MW: I think you may laugh at this. I’m almost certain this isn’t the best comparison. But, the first name that came to my mind – and please know I mean no offense to anyone – is Nick Swisher. For lack of a better term, I think he’s kind of a “poor man’s” version of you. His approach at the plate seems kind of similar though.
KS: [Laughs] That’s pretty good. His OBP is pretty good. Umm, nothing against Nick, but I think I was a bit more of a clutch player than him. I think my playoff record speaks to that. I see what you mean though, though my batting average was better too.
MW: [Laughs] Hence the “poor man” disclaimer!
KS: But you’re right. The approach is the same. He runs deep counts, isn’t afraid of taking the walk. Yeah, hits well from both sides. Yeah, I could see that.
MW: Okay, okay. Let’s do some true or false…
MW: True or False: Yankees stick to the $189M austerity budget next season.
KS: True. The reason I say true is that they’ve had really good success this year with all their stars injured. I have a feeling it’s pointing the organization in the direction of saying “What do we need all these guys for when we’re hanging in there without them?” Of course, they’re not able to bludgeon teams like they have in the past. The Yankees have always hit over 200 home runs since the time I came here, and the one year they weren’t able too, they didn’t make the playoffs.
So, I think they’ll stick to it. What happens is the luxury tax will reset and starts all over again, so maybe they then go back over the luxury threshold then. I think if they don’t make the playoffs, maybe they won’t stick with it though. If they make the playoffs, they do.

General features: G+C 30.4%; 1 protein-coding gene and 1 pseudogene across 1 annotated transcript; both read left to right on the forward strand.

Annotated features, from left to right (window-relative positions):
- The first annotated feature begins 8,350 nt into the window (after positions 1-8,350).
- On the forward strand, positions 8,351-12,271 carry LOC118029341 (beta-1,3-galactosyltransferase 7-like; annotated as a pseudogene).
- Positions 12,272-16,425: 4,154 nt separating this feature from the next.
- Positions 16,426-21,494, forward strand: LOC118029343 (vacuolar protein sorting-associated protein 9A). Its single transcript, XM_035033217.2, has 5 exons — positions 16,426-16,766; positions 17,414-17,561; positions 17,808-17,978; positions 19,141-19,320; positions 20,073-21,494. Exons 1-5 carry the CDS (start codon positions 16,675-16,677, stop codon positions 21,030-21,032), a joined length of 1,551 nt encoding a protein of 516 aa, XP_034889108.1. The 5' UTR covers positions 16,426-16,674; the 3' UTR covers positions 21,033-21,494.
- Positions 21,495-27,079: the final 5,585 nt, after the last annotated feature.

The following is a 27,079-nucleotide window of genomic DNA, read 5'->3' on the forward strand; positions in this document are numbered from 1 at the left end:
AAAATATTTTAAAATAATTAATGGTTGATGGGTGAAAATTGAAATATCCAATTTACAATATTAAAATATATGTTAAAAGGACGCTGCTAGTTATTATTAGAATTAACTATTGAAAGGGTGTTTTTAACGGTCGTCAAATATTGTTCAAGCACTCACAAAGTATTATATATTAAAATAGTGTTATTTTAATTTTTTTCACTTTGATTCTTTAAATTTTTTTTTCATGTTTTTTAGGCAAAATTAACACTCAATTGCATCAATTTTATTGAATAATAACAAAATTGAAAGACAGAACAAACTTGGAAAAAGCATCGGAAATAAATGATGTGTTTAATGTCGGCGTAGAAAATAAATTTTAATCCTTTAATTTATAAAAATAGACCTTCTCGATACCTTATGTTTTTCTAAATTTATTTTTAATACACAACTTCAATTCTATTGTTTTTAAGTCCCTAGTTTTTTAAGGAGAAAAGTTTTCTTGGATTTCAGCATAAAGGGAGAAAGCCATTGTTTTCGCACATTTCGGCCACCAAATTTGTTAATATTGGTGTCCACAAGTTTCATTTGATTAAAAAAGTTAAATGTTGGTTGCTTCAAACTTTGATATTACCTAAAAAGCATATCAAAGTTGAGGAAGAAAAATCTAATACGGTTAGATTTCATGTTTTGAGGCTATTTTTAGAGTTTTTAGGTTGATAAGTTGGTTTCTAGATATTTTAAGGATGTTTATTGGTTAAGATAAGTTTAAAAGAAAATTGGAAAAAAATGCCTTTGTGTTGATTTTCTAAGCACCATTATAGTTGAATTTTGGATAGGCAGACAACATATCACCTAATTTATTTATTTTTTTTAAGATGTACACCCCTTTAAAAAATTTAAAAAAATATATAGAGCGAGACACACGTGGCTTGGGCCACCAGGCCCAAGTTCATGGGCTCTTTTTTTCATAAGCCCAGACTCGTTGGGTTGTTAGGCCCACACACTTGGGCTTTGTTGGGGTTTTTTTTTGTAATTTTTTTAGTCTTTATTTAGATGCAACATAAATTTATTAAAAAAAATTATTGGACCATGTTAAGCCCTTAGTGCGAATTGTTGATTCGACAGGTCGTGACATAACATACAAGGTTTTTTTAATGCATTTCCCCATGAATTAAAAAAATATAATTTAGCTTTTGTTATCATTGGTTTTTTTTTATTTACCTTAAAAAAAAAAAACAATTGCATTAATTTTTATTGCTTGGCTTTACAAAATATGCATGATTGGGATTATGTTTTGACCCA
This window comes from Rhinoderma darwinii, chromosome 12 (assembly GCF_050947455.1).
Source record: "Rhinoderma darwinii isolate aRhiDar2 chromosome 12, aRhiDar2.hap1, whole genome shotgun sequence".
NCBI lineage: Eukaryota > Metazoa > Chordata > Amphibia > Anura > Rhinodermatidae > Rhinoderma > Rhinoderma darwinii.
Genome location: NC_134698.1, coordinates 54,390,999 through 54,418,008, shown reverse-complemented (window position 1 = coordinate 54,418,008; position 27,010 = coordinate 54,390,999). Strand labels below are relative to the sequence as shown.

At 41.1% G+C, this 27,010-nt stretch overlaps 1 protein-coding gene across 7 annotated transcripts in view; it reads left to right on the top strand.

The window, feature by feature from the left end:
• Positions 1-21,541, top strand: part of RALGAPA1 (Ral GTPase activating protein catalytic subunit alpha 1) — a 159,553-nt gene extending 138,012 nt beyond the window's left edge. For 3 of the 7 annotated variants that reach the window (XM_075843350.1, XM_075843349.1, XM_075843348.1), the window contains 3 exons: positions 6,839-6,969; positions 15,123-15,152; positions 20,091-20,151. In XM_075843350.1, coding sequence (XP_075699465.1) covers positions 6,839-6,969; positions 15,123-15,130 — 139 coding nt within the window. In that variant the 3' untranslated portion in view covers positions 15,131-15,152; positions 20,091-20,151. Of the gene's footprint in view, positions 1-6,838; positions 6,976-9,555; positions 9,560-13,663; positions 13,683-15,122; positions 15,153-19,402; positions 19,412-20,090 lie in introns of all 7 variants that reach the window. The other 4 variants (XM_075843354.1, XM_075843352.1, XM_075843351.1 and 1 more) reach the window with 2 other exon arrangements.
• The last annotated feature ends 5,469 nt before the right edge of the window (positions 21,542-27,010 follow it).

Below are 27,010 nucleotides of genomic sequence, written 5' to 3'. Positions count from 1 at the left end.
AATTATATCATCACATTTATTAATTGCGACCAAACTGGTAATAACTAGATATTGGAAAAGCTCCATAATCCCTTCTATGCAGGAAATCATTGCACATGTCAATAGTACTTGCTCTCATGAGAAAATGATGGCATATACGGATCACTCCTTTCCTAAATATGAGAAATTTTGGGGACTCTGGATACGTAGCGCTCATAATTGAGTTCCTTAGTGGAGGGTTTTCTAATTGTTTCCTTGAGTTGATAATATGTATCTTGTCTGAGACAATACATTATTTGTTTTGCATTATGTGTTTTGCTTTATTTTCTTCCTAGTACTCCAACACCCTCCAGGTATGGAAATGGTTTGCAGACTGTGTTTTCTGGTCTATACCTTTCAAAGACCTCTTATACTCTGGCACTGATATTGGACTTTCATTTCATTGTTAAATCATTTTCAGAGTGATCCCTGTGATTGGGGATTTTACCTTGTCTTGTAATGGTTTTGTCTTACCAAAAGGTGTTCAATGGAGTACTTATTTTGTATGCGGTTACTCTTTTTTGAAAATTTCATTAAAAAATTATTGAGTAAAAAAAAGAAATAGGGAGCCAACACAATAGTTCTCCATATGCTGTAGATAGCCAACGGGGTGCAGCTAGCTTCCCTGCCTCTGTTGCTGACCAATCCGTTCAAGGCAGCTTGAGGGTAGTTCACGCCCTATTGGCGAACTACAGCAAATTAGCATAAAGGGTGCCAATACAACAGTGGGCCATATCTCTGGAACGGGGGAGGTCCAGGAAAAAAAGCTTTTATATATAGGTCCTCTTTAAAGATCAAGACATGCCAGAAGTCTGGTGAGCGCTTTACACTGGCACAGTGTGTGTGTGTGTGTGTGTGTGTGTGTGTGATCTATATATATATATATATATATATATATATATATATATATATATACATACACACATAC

MW: True or False: Both Andy Pettitte and Hiroki Kuroda are gone next season.
KS: False. One of them will be back. My gut feeling is Kuroda will be the one who comes back because he’s pitching pretty well this year. I think Andy Pettitte has had more physical problems this year – hopefully he won’t have any more for the rest of the season – but I think if the Yankees do make the playoffs, Andy will call it a career and he’ll want to go watch his son, Josh, pitch in college. He has a tendency to talk about his son more than anything else.
MW: True or False: Yankees fans will look back and feel they “won” the Michael Pineda/Jesus Montero trade in the next few years.
KS: I think they kind of already do even though Pineda has not pitched yet. He’s getting closer and you see what’s happening to Montero. He’s in the Mariners Minor League system, and hasn’t lived up to the potential that everyone thought he had. He hasn’t flourished in Seattle. Defensively, I saw him in a few games, and he wasn’t very good at all.
I watched the Mariners a few weeks ago as I was preparing for the series and he wasn’t very good, and eventually he was sent out. His defense has affected his hitting I think too. Until he realizes his potential, it’s just not going to happen. Pineda is about ready to burst onto the scene though.